Astronaut photograph ISS015-E-26171 was acquired on September 1, 2007, with a Kodak 760C digital camera using an 180 mm lens. The image was taken by the Expedition 15 crew, and it is provided by the ISS Crew Earth Observations Experiment and Image Science & Analysis Laboratory, Johnson Space Center. The image in this article has been cropped and enhanced to improve contrast. The International Space Station Program supports the laboratory to help astronauts take pictures of Earth that will be of the greatest value to scientists and the public, and to make those images freely available on the Internet. Additional images taken by astronauts and cosmonauts can be viewed at the NASA/JSC Gateway to Astronaut Photography of Earth.
Simushir is a deserted, 5-mile-wide volcanic island in the Kuril Islands chain, half way between northern Japan and the Kamchatka Peninsula of Russia. Four volcanoes—Milne, Prevo, Urataman, and Zavaritski—have built cones tall enough to rise above the green forest. The remaining remnant of Zavaritski Volcano is a caldera, formed when a volcano collapses into its emptied magma chamber. A small lake fills the innermost of three nested calderas that make up Zavaritski Caldera. The larger caldera of Urataman Volcano is connected to the sea. The islands and volcanoes of the Kuril chain are part of the Pacific “Ring of Fire,” marking the edge of the Pacific tectonic plate.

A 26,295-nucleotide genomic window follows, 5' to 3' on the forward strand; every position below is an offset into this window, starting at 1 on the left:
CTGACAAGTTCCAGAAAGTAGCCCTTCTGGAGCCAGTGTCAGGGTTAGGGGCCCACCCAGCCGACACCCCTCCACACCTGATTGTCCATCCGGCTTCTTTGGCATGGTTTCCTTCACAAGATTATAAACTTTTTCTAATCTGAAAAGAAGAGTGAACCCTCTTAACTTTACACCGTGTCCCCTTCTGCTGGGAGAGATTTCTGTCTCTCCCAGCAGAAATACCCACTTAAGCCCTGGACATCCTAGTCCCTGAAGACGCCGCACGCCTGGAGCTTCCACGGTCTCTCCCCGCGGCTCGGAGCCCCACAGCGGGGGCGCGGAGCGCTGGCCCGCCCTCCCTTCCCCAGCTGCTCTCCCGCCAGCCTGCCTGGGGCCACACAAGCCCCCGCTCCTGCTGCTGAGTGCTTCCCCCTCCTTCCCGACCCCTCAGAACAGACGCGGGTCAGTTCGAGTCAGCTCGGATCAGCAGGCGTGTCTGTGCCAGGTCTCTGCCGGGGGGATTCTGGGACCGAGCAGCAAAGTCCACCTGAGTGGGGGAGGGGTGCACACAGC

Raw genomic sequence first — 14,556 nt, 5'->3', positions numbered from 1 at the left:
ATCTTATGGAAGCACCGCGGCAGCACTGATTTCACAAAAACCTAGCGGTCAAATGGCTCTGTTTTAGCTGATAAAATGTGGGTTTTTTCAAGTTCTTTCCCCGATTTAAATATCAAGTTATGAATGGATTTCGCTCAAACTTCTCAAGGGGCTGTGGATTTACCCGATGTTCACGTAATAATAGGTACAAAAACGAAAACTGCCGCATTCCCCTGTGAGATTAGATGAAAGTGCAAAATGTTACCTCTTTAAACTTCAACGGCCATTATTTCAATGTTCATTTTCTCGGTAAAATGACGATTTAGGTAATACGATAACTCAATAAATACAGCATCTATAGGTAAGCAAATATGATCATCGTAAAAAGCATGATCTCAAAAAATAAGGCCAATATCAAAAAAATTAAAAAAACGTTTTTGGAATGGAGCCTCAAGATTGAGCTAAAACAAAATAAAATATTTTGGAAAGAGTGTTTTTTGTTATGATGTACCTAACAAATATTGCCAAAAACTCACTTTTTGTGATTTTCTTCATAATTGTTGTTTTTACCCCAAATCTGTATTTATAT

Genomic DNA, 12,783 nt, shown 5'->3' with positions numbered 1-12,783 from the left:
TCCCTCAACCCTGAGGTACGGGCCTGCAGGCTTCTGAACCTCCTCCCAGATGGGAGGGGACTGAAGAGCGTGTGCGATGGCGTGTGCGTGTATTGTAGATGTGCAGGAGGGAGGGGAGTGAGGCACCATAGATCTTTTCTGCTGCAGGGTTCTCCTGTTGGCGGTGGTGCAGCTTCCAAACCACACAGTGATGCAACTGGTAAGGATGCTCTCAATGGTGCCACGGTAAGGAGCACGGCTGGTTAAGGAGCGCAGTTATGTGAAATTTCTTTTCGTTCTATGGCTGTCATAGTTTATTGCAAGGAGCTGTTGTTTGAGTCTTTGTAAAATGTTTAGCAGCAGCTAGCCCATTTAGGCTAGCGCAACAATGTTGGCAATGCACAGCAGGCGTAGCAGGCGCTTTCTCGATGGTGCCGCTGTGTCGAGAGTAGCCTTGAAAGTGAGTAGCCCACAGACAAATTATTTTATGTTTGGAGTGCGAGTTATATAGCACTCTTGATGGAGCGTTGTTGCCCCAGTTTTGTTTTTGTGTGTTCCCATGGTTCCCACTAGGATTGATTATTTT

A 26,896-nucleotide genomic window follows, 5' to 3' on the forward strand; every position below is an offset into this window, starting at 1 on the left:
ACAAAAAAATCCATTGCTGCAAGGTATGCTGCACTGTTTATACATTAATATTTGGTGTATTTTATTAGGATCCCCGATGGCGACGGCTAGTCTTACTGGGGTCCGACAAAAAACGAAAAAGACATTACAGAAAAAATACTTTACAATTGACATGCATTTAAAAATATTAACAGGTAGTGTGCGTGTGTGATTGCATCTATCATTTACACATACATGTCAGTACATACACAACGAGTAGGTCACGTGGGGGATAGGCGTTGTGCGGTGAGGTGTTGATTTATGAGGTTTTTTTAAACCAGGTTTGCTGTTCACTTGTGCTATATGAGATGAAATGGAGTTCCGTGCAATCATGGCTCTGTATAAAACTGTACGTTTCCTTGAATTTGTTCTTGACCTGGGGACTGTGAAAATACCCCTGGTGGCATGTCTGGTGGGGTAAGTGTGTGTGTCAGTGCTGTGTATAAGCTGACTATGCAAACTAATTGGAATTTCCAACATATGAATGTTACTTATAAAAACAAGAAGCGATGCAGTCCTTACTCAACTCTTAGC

Low stratus clouds approaching from the northwest (from the Sea of Okhotsk) bank against the northwest side of the island, forming complex cloud patterns. A small finger of cloud enters the northernmost caldera (Urataman) at sea level. When this image was taken, the cloud layer had stopped at the island’s northwest coast, not flowing over even the low points between the volcanoes. The cloud pattern suggests that an air mass flowed up and over the island, descending on the southeast side. When air rises, it often cools; water vapor in the air condenses into cloud droplets. When air sinks, it often warms, causing cloud droplets to evaporate. It appears that in this situation, the descending motion of the air warmed the atmosphere enough so that a cloud-free zone formed on the southeastern, lee side, of the island.
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This image originally appeared on the Earth Observatory. Click here to view the full, original record.